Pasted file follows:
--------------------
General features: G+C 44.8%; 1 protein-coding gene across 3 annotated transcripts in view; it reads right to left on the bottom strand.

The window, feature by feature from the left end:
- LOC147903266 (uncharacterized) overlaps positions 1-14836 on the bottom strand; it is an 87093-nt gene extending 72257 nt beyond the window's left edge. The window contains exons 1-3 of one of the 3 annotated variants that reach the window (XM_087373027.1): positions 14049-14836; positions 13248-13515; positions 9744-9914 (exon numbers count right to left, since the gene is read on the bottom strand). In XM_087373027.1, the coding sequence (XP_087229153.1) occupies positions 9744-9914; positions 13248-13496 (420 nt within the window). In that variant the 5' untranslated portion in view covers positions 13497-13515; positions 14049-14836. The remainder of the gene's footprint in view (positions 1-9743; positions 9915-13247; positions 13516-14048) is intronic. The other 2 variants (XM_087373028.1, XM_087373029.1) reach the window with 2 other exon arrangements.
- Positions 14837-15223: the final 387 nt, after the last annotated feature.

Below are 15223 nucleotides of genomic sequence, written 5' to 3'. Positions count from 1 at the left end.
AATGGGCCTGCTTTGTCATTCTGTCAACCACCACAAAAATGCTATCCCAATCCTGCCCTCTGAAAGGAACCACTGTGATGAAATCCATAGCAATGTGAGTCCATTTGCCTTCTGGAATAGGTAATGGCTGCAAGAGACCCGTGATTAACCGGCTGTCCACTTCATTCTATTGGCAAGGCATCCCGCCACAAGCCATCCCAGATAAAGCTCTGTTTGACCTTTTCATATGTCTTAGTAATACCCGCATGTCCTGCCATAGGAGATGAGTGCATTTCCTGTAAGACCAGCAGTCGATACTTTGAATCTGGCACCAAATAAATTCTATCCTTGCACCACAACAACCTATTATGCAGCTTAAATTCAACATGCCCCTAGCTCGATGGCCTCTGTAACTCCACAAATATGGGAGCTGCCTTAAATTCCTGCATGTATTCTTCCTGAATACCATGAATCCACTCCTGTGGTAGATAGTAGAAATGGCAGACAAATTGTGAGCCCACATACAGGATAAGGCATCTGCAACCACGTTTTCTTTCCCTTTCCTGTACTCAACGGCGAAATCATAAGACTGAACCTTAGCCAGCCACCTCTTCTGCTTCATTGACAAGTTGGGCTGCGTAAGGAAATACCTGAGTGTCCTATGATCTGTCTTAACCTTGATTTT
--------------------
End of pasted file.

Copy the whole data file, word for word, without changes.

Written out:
General features: G+C 44.8%; 1 protein-coding gene across 3 annotated transcripts in view; it reads right to left on the bottom strand.

The window, feature by feature from the left end:
- LOC147903266 (uncharacterized) overlaps positions 1-14836 on the bottom strand; it is an 87093-nt gene extending 72257 nt beyond the window's left edge. The window contains exons 1-3 of one of the 3 annotated variants that reach the window (XM_087373027.1): positions 14049-14836; positions 13248-13515; positions 9744-9914 (exon numbers count right to left, since the gene is read on the bottom strand). In XM_087373027.1, the coding sequence (XP_087229153.1) occupies positions 9744-9914; positions 13248-13496 (420 nt within the window). In that variant the 5' untranslated portion in view covers positions 13497-13515; positions 14049-14836. The remainder of the gene's footprint in view (positions 1-9743; positions 9915-13247; positions 13516-14048) is intronic. The other 2 variants (XM_087373028.1, XM_087373029.1) reach the window with 2 other exon arrangements.
- Positions 14837-15223: the final 387 nt, after the last annotated feature.

Below are 15223 nucleotides of genomic sequence, written 5' to 3'. Positions count from 1 at the left end.
AATGGGCCTGCTTTGTCATTCTGTCAACCACCACAAAAATGCTATCCCAATCCTGCCCTCTGAAAGGAACCACTGTGATGAAATCCATAGCAATGTGAGTCCATTTGCCTTCTGGAATAGGTAATGGCTGCAAGAGACCCGTGATTAACCGGCTGTCCACTTCATTCTATTGGCAAGGCATCCCGCCACAAGCCATCCCAGATAAAGCTCTGTTTGACCTTTTCATATGTCTTAGTAATACCCGCATGTCCTGCCATAGGAGATGAGTGCATTTCCTGTAAGACCAGCAGTCGATACTTTGAATCTGGCACCAAATAAATTCTATCCTTGCACCACAACAACCTATTATGCAGCTTAAATTCAACATGCCCCTAGCTCGATGGCCTCTGTAACTCCACAAATATGGGAGCTGCCTTAAATTCCTGCATGTATTCTTCCTGAATACCATGAATCCACTCCTGTGGTAGATAGTAGAAATGGCAGACAAATTGTGAGCCCACATACAGGATAAGGCATCTGCAACCACGTTTTCTTTCCCTTTCCTGTACTCAACGGCGAAATCATAAGACTGAACCTTAGCCAGCCACCTCTTCTGCTTCATTGACAAGTTGGGCTGCGTAAGGAAATACCTGAGTGTCCTATGATCTGTCTTAACCTTGATTTT